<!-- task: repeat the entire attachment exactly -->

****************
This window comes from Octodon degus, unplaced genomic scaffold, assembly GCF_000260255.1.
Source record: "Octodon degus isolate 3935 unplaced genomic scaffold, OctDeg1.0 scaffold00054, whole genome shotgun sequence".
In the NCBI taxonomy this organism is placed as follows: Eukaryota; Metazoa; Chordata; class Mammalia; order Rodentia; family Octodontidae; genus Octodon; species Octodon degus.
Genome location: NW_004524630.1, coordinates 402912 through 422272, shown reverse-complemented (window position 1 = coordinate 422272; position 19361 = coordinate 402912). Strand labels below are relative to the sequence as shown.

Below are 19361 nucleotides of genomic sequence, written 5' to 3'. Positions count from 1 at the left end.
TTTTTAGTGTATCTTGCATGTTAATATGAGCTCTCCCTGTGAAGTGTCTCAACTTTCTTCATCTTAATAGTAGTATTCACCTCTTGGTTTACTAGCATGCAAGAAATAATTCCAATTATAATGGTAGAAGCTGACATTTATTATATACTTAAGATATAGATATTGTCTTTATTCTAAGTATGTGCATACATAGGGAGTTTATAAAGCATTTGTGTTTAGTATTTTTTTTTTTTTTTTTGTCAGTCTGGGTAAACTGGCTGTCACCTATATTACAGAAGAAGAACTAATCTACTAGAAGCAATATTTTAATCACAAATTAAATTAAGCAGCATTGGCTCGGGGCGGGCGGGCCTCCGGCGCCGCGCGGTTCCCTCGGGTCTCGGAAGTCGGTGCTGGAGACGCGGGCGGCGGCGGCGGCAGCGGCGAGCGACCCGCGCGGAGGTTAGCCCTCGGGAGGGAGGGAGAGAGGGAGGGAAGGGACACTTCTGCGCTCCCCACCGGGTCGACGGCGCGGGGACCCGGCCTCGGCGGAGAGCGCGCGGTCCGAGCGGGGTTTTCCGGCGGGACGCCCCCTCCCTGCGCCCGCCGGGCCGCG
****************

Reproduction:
This window comes from Octodon degus, unplaced genomic scaffold, assembly GCF_000260255.1.
Source record: "Octodon degus isolate 3935 unplaced genomic scaffold, OctDeg1.0 scaffold00054, whole genome shotgun sequence".
In the NCBI taxonomy this organism is placed as follows: Eukaryota; Metazoa; Chordata; class Mammalia; order Rodentia; family Octodontidae; genus Octodon; species Octodon degus.
Genome location: NW_004524630.1, coordinates 402912 through 422272, shown reverse-complemented (window position 1 = coordinate 422272; position 19361 = coordinate 402912). Strand labels below are relative to the sequence as shown.

Below are 19361 nucleotides of genomic sequence, written 5' to 3'. Positions count from 1 at the left end.
TTTTTAGTGTATCTTGCATGTTAATATGAGCTCTCCCTGTGAAGTGTCTCAACTTTCTTCATCTTAATAGTAGTATTCACCTCTTGGTTTACTAGCATGCAAGAAATAATTCCAATTATAATGGTAGAAGCTGACATTTATTATATACTTAAGATATAGATATTGTCTTTATTCTAAGTATGTGCATACATAGGGAGTTTATAAAGCATTTGTGTTTAGTATTTTTTTTTTTTTTTTTGTCAGTCTGGGTAAACTGGCTGTCACCTATATTACAGAAGAAGAACTAATCTACTAGAAGCAATATTTTAATCACAAATTAAATTAAGCAGCATTGGCTCGGGGCGGGCGGGCCTCCGGCGCCGCGCGGTTCCCTCGGGTCTCGGAAGTCGGTGCTGGAGACGCGGGCGGCGGCGGCGGCAGCGGCGAGCGACCCGCGCGGAGGTTAGCCCTCGGGAGGGAGGGAGAGAGGGAGGGAAGGGACACTTCTGCGCTCCCCACCGGGTCGACGGCGCGGGGACCCGGCCTCGGCGGAGAGCGCGCGGTCCGAGCGGGGTTTTCCGGCGGGACGCCCCCTCCCTGCGCCCGCCGGGCCGCG